Interesting that a man of many wives would be, as Sir Richard states, “sleeping in solitude.”  Anyway, here’s an 1851 picture of Brigham Young (9 years before his meeting with Sir Richard:

Moving to Axtell, where there’s this statue of a WWI Doughboy:

And this, from a local website, about the statue:

The statue, according to The Chamber Monthly of Spencer, Indiana, was designed and copyrighted by E. M. Viquesney of Spencer in 1920. It was titled “The Spirit of The American Doughboy. “ It is a World War I infantryman advancing through No Man’s Land, through stumps and barbed wire entanglements, his rifle held in his left hand while his right hand is raised high, holding a grenade. The Viquesney creation has two tree stumps, one front and one rear, and the sculptor’s name is imprinted on the statue. These features distinguish it from Doughboys done by other sculptors.

Research now being done by T. Perry Wesley, editor emeritus of the Spencer Evening World, says there were at least 136 Viquesney Doughboy statues placed in 35 states. There were three Viquesney Doughboys placed in Kansas:  at Axtell, Parsons and Oakley.

On to Oneida (pop 70).  At the Kansas Museum of History is a leg brace worn by a child from Oneida.  From the Kansas State Historical Society website:

Betty Jean Funk was a healthy child from Oneida, Kansas.  Born in 1923, she had just learned to walk when she contracted polio.  Although Betty survived the disease, for the rest of her life she could walk only with the assistance of braces.  As a teenager she was admitted to Shriner’s Hospital, where doctors fused her left leg at the knee. This procedure made it possible for her to use only one leg brace.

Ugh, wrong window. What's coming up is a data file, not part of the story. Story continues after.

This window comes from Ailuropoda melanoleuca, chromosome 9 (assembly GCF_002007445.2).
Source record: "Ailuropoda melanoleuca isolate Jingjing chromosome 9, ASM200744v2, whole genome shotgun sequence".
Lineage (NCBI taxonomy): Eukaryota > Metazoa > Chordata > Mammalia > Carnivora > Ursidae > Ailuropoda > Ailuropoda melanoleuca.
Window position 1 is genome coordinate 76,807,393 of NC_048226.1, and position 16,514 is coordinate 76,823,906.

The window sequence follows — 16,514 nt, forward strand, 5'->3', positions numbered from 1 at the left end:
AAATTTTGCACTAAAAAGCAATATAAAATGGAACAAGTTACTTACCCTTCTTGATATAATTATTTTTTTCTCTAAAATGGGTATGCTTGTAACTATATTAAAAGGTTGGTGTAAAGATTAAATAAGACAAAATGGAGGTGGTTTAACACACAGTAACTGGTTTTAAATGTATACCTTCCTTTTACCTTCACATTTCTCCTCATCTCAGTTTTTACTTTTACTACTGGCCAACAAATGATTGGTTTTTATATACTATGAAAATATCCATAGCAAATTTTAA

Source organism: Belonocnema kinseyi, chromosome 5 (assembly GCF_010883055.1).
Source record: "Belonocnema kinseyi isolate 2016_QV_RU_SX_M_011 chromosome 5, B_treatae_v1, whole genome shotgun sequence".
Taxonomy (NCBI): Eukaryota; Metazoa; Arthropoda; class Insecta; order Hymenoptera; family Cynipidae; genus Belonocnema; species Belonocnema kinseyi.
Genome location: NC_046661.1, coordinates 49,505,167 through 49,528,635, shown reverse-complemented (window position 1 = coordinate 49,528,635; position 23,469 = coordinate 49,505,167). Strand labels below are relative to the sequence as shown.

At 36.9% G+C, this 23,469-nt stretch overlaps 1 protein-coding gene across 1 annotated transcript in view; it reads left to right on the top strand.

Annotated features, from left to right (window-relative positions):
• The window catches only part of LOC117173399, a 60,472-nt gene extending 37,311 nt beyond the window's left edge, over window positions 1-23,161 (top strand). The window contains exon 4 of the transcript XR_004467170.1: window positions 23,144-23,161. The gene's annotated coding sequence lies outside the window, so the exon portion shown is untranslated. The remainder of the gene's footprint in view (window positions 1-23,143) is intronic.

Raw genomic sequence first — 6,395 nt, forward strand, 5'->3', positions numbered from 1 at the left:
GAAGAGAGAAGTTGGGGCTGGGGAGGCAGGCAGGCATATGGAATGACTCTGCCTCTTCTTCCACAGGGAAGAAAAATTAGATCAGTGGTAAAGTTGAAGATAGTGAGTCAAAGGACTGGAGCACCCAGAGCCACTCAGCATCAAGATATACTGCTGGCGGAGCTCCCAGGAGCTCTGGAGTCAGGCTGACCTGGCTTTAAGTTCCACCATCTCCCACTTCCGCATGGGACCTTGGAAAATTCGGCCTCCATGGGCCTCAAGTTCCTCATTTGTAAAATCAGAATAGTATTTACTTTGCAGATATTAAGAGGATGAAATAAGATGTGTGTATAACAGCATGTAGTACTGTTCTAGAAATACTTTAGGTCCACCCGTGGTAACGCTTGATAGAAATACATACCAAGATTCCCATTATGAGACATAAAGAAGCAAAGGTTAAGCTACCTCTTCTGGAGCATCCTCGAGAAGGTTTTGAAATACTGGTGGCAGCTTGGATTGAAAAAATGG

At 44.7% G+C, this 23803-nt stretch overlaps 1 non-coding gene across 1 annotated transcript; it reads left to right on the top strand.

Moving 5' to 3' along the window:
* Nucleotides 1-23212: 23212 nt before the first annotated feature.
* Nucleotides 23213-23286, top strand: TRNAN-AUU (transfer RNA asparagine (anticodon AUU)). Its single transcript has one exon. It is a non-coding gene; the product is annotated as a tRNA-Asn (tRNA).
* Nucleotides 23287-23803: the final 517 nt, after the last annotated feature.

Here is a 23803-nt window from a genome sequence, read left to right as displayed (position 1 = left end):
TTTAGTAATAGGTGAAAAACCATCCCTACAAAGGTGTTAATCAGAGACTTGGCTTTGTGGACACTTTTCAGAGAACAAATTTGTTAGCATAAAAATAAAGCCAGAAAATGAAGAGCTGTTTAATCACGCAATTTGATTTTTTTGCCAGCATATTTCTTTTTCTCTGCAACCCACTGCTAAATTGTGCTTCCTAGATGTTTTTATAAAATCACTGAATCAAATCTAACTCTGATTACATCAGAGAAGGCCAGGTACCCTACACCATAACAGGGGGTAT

The brace Betty wore later in life is pictured here.

Betty wore this brace for a long time, as indicated by the numerous repairs to the leather.  She worked at a garment manufacturer in Kansas City, Missouri, prior to getting married.  On icy days, she would strap cleats on her shoes to get better traction on her way to work.

During the first half of the 20th century, many Kansas children contracted polio during the summer months. The Kansas State Board of Health noted that 1952 had the highest number of polio cases ever reported. That year 1,718 individuals came down with the disease; of those, about 70 died.  Based on Kansas’ population at the time, that was almost one case of polio per 1,000 people.

Here’s a picture of Betty’s class in Oneida (probably the early 1930s).  The caption is below:

Betty is the second child from the left, middle row, in this photo of her Oneida grade school class. She is the only one leaning on a crutch. Her leg brace is visible just below the hemline of her dress.

That’ll do it.



© 2009 A Landing A Day